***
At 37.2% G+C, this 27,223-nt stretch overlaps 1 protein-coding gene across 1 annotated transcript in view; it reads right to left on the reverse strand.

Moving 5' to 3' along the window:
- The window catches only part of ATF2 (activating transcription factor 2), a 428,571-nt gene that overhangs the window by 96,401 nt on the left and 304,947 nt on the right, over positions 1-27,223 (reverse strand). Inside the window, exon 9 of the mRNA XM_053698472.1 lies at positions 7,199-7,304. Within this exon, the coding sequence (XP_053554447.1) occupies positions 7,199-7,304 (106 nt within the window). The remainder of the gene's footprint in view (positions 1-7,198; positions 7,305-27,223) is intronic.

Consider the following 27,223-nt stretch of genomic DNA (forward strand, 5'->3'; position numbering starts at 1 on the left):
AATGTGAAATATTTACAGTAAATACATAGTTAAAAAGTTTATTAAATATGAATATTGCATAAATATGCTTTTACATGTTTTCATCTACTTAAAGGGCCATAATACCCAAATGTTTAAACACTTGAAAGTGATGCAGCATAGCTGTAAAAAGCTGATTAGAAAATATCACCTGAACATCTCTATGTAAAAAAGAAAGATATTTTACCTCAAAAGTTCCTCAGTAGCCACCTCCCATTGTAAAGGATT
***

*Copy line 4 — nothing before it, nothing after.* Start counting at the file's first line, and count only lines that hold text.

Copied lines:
Consider the following 27,223-nt stretch of genomic DNA (forward strand, 5'->3'; position numbering starts at 1 on the left):